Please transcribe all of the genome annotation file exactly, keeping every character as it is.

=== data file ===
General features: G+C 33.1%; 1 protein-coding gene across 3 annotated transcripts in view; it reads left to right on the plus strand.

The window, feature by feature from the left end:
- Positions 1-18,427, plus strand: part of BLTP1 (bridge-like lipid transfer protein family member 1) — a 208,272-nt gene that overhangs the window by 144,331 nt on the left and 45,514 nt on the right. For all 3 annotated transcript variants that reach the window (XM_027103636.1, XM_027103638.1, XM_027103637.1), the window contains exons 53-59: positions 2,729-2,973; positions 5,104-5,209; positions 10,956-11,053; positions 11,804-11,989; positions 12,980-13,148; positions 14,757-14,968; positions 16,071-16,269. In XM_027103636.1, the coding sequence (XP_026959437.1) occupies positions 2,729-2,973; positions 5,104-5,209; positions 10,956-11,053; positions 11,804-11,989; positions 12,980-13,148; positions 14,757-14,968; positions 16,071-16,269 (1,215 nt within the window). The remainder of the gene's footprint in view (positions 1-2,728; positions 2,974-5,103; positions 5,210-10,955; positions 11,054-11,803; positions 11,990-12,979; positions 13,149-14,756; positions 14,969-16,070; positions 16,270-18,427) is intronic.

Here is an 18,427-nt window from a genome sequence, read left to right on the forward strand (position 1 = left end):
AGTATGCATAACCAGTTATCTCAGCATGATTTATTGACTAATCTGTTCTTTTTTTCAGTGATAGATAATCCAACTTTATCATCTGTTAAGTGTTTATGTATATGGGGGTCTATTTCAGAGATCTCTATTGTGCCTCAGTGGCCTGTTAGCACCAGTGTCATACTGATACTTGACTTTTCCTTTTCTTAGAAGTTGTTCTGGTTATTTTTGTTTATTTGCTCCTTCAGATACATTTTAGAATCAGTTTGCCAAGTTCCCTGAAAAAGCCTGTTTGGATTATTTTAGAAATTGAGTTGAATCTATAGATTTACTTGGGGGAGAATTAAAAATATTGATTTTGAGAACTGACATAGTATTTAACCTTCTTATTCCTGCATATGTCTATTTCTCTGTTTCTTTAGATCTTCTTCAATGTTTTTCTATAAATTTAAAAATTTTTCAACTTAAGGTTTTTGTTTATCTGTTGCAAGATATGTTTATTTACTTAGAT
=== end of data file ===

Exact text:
General features: G+C 33.1%; 1 protein-coding gene across 3 annotated transcripts in view; it reads left to right on the plus strand.

The window, feature by feature from the left end:
- Positions 1-18,427, plus strand: part of BLTP1 (bridge-like lipid transfer protein family member 1) — a 208,272-nt gene that overhangs the window by 144,331 nt on the left and 45,514 nt on the right. For all 3 annotated transcript variants that reach the window (XM_027103636.1, XM_027103638.1, XM_027103637.1), the window contains exons 53-59: positions 2,729-2,973; positions 5,104-5,209; positions 10,956-11,053; positions 11,804-11,989; positions 12,980-13,148; positions 14,757-14,968; positions 16,071-16,269. In XM_027103636.1, the coding sequence (XP_026959437.1) occupies positions 2,729-2,973; positions 5,104-5,209; positions 10,956-11,053; positions 11,804-11,989; positions 12,980-13,148; positions 14,757-14,968; positions 16,071-16,269 (1,215 nt within the window). The remainder of the gene's footprint in view (positions 1-2,728; positions 2,974-5,103; positions 5,210-10,955; positions 11,054-11,803; positions 11,990-12,979; positions 13,149-14,756; positions 14,969-16,070; positions 16,270-18,427) is intronic.

Here is an 18,427-nt window from a genome sequence, read left to right on the forward strand (position 1 = left end):
AGTATGCATAACCAGTTATCTCAGCATGATTTATTGACTAATCTGTTCTTTTTTTCAGTGATAGATAATCCAACTTTATCATCTGTTAAGTGTTTATGTATATGGGGGTCTATTTCAGAGATCTCTATTGTGCCTCAGTGGCCTGTTAGCACCAGTGTCATACTGATACTTGACTTTTCCTTTTCTTAGAAGTTGTTCTGGTTATTTTTGTTTATTTGCTCCTTCAGATACATTTTAGAATCAGTTTGCCAAGTTCCCTGAAAAAGCCTGTTTGGATTATTTTAGAAATTGAGTTGAATCTATAGATTTACTTGGGGGAGAATTAAAAATATTGATTTTGAGAACTGACATAGTATTTAACCTTCTTATTCCTGCATATGTCTATTTCTCTGTTTCTTTAGATCTTCTTCAATGTTTTTCTATAAATTTAAAAATTTTTCAACTTAAGGTTTTTGTTTATCTGTTGCAAGATATGTTTATTTACTTAGAT